What are the strong points of using (our) iPad applications in the classroom environment?
• Provides excitement and sparks interest.
• It’s a platform that kids are already familiar with – kids know computers; why not use them more in education?
• Endless possibilities – you can always update the apps and make them even better – not so with their books that they spent a fortune on.
The reason I actually bought Classroom Games was because of the excellent design (that means a lot to me). Additionally, forgive me for using an overused word, but the interface is so intuitive. Call it what you want; instinctive, visceral, natural. It took my six year olds all of one second to figure out that “Tap here to start game” was what they should touch. They don’t know what “tap here” means, but they knew exactly what to do without me teaching them. I’ve also had some great results with the Flashcard Games app, which allows the kids to interact with the flash card and keep them interested. I also use the Flashcard Games app when placement testing new students and that provides them with a more relaxed environment so they don’t focus so much on how nervous they are in trying to speak well. These types of applications paired with great equipment are the natural next step in the education system. I hope governments around the world will see the value of these types of interfaces and how it keeps kids interested and will decide to invest more money into getting them into schools and in the hands of the students.
Have you seen any direct outcomes from using iPads in the classroom?
The direct result for my kids is an increase in desire to learn. I teach them using so many different methods that it’s hard to say which one has the best result on their learning, but I do know that if I could put an iPad in every kids hand armed with your app and other great education apps, I would in a heartbeat. I have only one to work with and the kids are really excited about learning. They want to have fun, why not provide them with an educational environment that is fun? I’m not sure what statistics there are out there, but I would put my money on a fun environment provides a better learning experience. If you’re reading this, you’ve got an iPad and you’re probably a teacher or parent/teacher. My Chinese students have learned a bunch of vocabulary – I teach them using many different methods, but this is one method which keeps them focused and involved, and I highly recommend both Classroom Games and Flashcard Games.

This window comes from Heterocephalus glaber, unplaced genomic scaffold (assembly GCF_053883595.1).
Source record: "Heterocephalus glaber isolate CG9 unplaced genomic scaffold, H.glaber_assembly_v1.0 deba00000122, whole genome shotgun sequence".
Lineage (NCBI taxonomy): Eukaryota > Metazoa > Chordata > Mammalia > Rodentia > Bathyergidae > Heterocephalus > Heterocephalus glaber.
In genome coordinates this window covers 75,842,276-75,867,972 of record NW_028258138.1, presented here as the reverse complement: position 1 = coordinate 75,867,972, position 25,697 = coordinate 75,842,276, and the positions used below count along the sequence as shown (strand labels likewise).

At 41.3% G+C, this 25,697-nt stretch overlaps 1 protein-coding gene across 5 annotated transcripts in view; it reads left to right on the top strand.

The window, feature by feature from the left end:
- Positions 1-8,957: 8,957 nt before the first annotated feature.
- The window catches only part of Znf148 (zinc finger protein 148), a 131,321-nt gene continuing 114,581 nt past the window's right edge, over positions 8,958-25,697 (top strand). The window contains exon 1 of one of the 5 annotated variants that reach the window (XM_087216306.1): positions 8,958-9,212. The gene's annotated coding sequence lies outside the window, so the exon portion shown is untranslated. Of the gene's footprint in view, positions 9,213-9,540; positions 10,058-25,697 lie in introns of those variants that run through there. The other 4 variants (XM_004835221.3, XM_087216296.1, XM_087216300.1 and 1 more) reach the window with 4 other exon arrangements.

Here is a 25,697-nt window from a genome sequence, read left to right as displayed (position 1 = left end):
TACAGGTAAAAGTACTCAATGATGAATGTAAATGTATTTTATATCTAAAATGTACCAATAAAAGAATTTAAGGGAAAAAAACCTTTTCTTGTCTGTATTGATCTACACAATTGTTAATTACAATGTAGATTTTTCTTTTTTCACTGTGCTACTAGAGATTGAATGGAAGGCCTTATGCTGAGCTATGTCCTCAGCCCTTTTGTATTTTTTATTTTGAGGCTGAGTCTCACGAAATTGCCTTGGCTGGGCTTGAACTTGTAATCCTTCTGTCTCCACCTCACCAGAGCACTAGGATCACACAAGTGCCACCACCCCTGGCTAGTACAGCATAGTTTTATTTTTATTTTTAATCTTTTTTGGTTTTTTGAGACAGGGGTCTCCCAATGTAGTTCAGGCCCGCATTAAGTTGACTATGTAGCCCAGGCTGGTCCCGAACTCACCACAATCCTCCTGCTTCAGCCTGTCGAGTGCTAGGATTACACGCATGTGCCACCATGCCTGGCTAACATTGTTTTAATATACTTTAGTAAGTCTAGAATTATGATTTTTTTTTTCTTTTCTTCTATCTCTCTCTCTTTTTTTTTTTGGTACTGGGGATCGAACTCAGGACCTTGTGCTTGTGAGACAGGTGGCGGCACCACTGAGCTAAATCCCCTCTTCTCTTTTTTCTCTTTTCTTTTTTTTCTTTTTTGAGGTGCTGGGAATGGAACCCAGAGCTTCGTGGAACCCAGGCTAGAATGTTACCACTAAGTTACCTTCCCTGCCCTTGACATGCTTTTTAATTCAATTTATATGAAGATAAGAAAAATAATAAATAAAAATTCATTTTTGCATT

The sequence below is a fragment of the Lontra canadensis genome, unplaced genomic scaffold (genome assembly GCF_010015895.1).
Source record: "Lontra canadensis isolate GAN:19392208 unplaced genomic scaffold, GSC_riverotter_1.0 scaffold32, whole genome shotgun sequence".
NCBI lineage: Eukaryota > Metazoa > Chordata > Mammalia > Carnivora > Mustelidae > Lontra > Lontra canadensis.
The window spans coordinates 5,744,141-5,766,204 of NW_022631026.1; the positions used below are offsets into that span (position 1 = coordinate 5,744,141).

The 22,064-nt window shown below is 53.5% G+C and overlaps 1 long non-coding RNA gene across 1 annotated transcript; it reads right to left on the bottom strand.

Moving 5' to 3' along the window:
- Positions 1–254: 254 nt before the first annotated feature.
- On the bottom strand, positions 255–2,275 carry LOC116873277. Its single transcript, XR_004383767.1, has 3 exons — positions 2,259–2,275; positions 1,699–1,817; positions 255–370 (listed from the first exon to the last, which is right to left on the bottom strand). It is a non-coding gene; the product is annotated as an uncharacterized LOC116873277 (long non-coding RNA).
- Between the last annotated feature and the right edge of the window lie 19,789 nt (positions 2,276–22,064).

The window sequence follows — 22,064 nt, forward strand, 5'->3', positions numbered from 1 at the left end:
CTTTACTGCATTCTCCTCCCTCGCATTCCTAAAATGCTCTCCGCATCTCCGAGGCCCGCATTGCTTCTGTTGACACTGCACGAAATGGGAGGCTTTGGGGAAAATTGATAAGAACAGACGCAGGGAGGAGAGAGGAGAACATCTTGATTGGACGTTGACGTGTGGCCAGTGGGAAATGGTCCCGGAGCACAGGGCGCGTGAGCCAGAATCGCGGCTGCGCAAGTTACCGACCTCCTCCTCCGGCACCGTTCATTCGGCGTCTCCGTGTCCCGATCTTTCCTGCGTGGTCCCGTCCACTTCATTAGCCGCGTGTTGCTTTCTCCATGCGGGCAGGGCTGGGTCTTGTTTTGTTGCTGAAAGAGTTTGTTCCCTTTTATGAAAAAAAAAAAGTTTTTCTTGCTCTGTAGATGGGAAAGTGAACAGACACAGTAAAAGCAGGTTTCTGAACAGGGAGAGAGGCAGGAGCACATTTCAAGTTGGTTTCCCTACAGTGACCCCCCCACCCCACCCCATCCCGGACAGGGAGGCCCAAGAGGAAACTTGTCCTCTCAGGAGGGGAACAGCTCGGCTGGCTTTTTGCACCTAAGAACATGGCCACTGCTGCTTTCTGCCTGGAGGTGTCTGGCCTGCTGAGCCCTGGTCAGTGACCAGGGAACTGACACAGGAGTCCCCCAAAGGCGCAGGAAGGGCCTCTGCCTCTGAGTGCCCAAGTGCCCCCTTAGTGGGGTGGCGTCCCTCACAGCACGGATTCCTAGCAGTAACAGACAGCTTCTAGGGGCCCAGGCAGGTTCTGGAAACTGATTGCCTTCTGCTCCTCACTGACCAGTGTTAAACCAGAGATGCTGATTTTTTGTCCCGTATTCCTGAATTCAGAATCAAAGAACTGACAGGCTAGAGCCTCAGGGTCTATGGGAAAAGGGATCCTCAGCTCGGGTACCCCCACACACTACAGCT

Lesson4u Language School
Lesson4u is private language school in Kanazawa City, Japan that teaches both English and French . Hosting about 800 students, mostly kids, they have integrated daily use of Futaba Classroom Games to help their students get a handle on essential vocabulary they use during their language studies. Tony Bannister, the director of Lesson4u, took some time out of his schedule to fill us in on how he has successfully integrated Futaba.
“At the moment our school uses English Time 1, Let’s Go 1, and we’ve been working through the related flashcards, taking pictures and putting them into Futaba via the onboard content creator. It works GREAT and really ties in the textbook vocabulary with classroom games.”
Tony also has come up with some innovative ways to engage young students who are just beginning to learn how to read:
“I’ve also created a phonics section too for the even younger kids. I tried it recently with a three year old with epic results! I created a single picture of some ABC blocks that doesn’t change throughout the game but my voice comes up before the display of the blocks and gives the students the phonetic sound of a letter. They have to choose the correct letter being enunciated. Again, it works so well it’s unbelievable. My staff has also added a section for “this, that, these those” where there’s a picture of someone holding something close (etc), no sound and my students must chose the correct option; a perfect example of a section of English which the kids find confusing so don’t really concentrate on getting it nailed down. This forces them to do so like no other game we’ve found.”
Classes at Lesson4u also engage in collaborative play where up to 6 students are split into groups of 3 on each side of a table. The teacher sits at the head and pushes the iPad down so the play team on team in rotation to get the best time.
“The applications for Futaba are endless and it’s causing a huge stir amongst Lesson4u kids and their parents. My congratulations on a fantastic product.”
We’d like to thank Tony for taking the time out and letting us know how Futaba Classroom is being used to augment language lessons at his school. Its really great to see specific examples of how Futaba can be used to assist in acquisition of language phonics, vocabulary and grammar!